Cate Blanchett’s New Film Is a Major Flop at Cannes

Courtesy of Cannes Film Festival
Courtesy of Cannes Film Festival

This reviewer wasn’t expecting to be reminded of the Frank Darabont dud The Green Mile during the Cannes Film Festival, but Warwick Thornton’s The New Boy treads the same sort of line of hokey magic realism territory. A valiant but perhaps rather mannered performance by Cate Blanchett cannot rescue this movie from its turgid instincts.

As the film begins, the central character—a wild and nameless indigenous child, played somewhat gratingly by newcomer Aswan Reid—is presented to us against the magnificent backdrop of the Australian outback, where the boy tussles with a white captor before being kidnapped and delivered to a convent, writhing and struggling in a sack.

Here, Sister Eileen (Blanchett) has the guardianship of a gaggle of young boys, whom she looks after with the assistance of two helpers (Deborah Mailman and Wayne Blair). The second world war is raging all around, enabling the eccentric Sister Eileen to establish a much more loose and unconventional establishment than could have been expected. Here, the boy overcomes an initial onslaught of bullying from the other kids, and wins over his supervisors with his charmingly affectless ways—think Haley Joel Osment meets Nell and you’re in the right sort of territory.

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The boy, you see, is blessed with a sort of super-power, which enables him to heal others and to conjure magical sparks of dancing light from his fingertips. The glowing embers that the boy produces are depicted rather cheaply here, in a way that clashes with the film’s classical aesthetic; those tacky visuals contribute in large part to the movie’s unfortunately smarmy tone.

Again and again The New Boy enacts scenes of quasi-religious portent, drawing heavy parallels between the child’s pagan behavior and the life of Jesus, whose statue the boy seems to be drawn to. These examples of the child’s artless purity, eating with his hands but healing others, killing sheep but standing up to bullies, become tiresome because the film’s wide-eyed manner is so ingratiating.

Although there is beauty aplenty in The New Boy’s visual department, even this becomes somehow gloopy over time, feeding into the movie’s edgeless performance of ‘wonder’. In particular, the film’s color palette, ranging from gold to honey via oat, barley, wheat, yellow, beige, bronze and copper starts to pall rapidly. School children dressed in cream against a background of aureate fields drenched in sun; sparks flying; rows of corn; mustardy interiors: all that’s missing is “Yellow” by Coldplay.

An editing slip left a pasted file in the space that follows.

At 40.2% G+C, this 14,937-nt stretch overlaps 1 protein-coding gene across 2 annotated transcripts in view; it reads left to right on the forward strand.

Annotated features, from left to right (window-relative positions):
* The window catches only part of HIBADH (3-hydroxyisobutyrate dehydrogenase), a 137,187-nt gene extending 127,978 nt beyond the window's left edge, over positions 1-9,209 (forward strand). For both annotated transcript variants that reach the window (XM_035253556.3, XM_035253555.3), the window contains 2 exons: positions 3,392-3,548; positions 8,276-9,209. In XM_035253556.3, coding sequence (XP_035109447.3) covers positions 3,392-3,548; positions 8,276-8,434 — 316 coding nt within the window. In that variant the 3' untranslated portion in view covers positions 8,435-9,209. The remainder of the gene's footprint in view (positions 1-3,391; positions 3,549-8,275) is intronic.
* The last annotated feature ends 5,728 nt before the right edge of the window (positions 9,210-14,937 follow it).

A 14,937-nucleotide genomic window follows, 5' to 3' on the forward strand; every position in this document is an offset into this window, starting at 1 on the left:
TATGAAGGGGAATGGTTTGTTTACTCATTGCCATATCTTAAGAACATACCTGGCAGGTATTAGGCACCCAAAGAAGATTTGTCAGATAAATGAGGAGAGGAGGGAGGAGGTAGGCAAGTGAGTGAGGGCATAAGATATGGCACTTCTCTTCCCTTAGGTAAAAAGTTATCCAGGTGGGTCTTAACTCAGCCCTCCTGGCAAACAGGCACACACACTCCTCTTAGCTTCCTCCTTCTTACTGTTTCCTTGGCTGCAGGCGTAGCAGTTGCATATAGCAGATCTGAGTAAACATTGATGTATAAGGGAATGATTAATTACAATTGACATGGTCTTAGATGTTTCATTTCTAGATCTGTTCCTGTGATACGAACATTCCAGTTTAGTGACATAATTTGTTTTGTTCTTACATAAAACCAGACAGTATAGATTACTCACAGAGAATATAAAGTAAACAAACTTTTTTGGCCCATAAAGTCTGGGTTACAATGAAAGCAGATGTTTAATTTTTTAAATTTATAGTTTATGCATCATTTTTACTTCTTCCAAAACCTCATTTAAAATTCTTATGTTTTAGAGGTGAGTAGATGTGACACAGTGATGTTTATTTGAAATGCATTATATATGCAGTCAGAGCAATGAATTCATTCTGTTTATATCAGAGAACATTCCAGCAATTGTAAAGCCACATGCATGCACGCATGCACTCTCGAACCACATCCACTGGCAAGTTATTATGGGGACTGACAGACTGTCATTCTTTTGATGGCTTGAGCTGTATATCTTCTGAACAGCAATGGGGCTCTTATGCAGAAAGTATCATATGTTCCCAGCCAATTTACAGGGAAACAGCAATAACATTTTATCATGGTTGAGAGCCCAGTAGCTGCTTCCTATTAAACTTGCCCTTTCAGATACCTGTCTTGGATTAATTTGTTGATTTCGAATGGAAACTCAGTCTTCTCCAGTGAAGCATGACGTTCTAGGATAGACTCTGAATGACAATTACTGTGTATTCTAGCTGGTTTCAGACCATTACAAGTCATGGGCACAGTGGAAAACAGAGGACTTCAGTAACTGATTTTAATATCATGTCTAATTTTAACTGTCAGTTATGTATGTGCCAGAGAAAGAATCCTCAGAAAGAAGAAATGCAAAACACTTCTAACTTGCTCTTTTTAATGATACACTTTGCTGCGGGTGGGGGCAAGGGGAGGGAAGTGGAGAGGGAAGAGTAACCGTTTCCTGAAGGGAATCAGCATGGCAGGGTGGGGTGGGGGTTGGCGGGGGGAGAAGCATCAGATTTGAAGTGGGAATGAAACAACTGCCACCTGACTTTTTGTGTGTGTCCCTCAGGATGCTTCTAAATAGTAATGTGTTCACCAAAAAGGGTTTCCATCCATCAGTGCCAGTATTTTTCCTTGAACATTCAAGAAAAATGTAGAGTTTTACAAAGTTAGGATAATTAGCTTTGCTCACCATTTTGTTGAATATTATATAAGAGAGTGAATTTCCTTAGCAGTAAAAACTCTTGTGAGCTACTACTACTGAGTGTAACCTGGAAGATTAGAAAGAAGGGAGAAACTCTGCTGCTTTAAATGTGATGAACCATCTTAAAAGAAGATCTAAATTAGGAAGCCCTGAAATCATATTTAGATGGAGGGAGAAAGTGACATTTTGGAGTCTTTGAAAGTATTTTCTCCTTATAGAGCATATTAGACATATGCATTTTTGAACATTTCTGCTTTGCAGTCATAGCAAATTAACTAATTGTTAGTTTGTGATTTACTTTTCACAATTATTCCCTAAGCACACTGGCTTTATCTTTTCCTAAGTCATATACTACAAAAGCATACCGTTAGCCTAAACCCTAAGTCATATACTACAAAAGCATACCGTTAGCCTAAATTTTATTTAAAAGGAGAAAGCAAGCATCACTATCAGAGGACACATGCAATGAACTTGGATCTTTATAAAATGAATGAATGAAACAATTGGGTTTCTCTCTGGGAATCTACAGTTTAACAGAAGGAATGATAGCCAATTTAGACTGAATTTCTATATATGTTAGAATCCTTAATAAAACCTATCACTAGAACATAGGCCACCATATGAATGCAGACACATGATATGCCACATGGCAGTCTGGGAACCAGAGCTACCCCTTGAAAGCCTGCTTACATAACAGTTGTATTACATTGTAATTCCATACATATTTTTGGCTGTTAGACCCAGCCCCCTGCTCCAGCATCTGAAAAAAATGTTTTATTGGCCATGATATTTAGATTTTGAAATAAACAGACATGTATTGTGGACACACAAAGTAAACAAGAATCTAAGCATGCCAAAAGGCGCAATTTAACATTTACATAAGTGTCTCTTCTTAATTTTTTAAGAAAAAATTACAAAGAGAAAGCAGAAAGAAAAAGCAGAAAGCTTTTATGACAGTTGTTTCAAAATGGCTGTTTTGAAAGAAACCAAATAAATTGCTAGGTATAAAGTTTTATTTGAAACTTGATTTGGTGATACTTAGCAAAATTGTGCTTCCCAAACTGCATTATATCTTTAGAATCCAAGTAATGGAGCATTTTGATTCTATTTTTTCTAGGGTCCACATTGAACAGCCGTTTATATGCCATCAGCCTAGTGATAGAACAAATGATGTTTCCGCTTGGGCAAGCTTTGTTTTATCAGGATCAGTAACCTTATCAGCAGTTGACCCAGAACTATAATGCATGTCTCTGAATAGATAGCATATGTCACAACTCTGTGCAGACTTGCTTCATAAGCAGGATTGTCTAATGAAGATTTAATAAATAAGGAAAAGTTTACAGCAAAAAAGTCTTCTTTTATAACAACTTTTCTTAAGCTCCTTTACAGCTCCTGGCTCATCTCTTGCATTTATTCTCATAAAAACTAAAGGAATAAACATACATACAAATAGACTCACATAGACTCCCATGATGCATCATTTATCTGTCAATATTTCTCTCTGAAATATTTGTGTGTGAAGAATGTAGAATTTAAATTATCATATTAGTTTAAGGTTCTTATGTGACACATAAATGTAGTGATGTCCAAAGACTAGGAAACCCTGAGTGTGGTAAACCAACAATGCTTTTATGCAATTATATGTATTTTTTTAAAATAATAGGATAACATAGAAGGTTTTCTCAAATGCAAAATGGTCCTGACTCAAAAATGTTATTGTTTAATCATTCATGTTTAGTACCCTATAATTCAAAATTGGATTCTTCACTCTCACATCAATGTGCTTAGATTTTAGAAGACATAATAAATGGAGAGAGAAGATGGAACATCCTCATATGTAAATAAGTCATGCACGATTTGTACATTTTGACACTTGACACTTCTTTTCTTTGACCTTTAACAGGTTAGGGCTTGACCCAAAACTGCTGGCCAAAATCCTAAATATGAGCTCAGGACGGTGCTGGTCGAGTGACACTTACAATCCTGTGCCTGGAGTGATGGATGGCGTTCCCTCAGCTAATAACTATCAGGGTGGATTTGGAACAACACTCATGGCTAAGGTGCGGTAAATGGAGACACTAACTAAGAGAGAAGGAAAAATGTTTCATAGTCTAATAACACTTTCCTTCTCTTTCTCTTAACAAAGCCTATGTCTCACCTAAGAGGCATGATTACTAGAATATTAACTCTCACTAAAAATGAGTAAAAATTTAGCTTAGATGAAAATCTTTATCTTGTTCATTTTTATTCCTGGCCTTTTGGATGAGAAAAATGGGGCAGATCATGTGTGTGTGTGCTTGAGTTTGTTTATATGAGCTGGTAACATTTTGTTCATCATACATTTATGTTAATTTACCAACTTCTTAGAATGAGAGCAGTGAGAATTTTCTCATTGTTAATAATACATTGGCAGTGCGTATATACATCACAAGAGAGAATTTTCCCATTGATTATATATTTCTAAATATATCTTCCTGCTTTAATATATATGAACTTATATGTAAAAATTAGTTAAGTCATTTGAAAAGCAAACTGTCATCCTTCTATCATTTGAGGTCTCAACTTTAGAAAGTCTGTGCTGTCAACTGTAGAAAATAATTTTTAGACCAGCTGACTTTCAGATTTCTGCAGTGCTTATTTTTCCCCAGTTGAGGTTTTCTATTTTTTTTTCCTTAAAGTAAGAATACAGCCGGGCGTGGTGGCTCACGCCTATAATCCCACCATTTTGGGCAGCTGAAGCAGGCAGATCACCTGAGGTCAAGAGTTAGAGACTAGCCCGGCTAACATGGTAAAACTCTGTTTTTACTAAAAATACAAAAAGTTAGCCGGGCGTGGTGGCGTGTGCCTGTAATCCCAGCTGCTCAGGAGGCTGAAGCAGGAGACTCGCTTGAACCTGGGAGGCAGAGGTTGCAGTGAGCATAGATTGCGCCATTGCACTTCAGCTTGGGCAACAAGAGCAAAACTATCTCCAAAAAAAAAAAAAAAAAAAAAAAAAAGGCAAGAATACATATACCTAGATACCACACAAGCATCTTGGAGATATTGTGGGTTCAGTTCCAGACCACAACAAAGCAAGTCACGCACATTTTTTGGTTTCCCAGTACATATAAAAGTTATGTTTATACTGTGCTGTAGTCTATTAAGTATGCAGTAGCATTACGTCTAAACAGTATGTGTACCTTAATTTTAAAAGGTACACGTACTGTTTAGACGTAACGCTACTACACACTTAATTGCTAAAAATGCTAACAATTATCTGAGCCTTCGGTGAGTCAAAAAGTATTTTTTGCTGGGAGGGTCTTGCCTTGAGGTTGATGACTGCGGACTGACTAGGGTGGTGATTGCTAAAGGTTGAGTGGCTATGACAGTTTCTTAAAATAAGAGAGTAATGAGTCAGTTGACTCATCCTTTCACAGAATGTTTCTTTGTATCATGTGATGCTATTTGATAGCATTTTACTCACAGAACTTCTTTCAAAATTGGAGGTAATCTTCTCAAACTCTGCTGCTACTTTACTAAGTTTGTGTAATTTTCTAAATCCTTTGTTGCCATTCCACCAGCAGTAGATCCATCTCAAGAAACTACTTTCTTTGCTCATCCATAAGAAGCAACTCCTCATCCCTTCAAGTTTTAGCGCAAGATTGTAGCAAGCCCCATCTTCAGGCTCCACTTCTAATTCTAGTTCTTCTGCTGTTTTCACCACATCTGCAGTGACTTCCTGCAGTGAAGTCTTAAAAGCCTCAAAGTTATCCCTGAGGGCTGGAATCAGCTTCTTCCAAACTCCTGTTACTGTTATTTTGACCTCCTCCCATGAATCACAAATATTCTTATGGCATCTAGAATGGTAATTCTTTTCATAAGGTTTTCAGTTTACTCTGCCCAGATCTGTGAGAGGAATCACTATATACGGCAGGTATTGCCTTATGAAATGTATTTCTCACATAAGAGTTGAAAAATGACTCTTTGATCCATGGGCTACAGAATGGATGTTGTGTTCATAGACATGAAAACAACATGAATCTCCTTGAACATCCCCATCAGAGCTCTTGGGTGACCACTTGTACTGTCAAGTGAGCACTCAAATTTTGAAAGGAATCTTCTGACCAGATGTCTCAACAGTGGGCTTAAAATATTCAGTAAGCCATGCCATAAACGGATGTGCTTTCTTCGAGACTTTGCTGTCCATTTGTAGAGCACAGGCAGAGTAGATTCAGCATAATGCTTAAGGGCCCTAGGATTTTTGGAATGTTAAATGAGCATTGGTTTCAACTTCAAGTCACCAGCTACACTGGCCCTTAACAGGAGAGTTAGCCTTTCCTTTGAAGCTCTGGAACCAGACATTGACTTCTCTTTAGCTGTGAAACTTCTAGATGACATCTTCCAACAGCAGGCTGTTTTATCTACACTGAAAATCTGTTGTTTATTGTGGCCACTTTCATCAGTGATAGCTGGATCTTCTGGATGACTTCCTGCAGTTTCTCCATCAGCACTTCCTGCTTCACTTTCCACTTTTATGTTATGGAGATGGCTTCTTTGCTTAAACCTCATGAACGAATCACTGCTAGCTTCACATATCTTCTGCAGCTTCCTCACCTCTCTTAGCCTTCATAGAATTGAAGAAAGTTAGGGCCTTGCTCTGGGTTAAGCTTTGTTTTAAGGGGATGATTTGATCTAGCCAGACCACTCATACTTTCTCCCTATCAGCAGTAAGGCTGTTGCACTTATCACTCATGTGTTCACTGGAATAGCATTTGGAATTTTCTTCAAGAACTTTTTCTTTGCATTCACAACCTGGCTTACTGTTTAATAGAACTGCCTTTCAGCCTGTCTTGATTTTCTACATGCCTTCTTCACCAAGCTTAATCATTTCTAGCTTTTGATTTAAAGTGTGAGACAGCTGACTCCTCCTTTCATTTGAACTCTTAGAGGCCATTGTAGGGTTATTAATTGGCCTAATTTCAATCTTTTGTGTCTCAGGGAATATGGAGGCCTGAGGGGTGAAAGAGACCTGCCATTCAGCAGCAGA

Every scintilla of light here is magically dappled; every shot is iridescent. The effect strived for is clearly one of awe, which will help spectators connect with the story of a supernatural, spiritual being who can transfigure reality—but that awe never materializes. An abundance of slow-mo and fade-edits, and a somewhat stiff rhythm in the edit, don’t help matters.

Blanchett, as the nun who struggles to reconcile her faith with the boy’s powers, and the example he sets, offers a sturdy performance which nevertheless feeds into the film’s weirdly old-fashioned feel. You could imagine Anne Bancroft or Katharine Hepburn in a similar role, in an early 1960s film now half-forgotten: Sister Eileen is (of course!) not the mild nun you would expect, but a creature of flesh and blood, with a somewhat abrasive manner.

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Blanchett is typically brisk, giving some rhythm and spontaneity to the movie’s more leaden dialogue and finding stuff with which to busy herself. She also finds comedy in the character, in a wonderful scene in which the sister shrilly leads the boys in song. But even this composition is hamstrung by The New Boy’s tendency for facility: for instance, in a scene in which Eileen is apprised of the new boy entering into conflict with other children, she remarks with what is intended to be a charming smirk, “I think that’s called the pecking order.” The tone here is stuffy and self-congratulatory, endlessly complimenting itself on its own raffish charm.

The New Boy’s exploration of aboriginal identity, embattled in this white environment but winning out through sheer force of will, is not without interest, even though the reliance on magical realism is sometimes a bit borderline. Thornton has chosen a deeply classical mode of expression, perhaps wishing to renounce the naturalism that some might expect. When The New Boy explicates its own racial and spiritual conflict, as the boy and the nun tussle with one another in the film’s mid-section, there is briefly some life, an actual spark of interest—but then, again, the characters are once more drowned in treacle.

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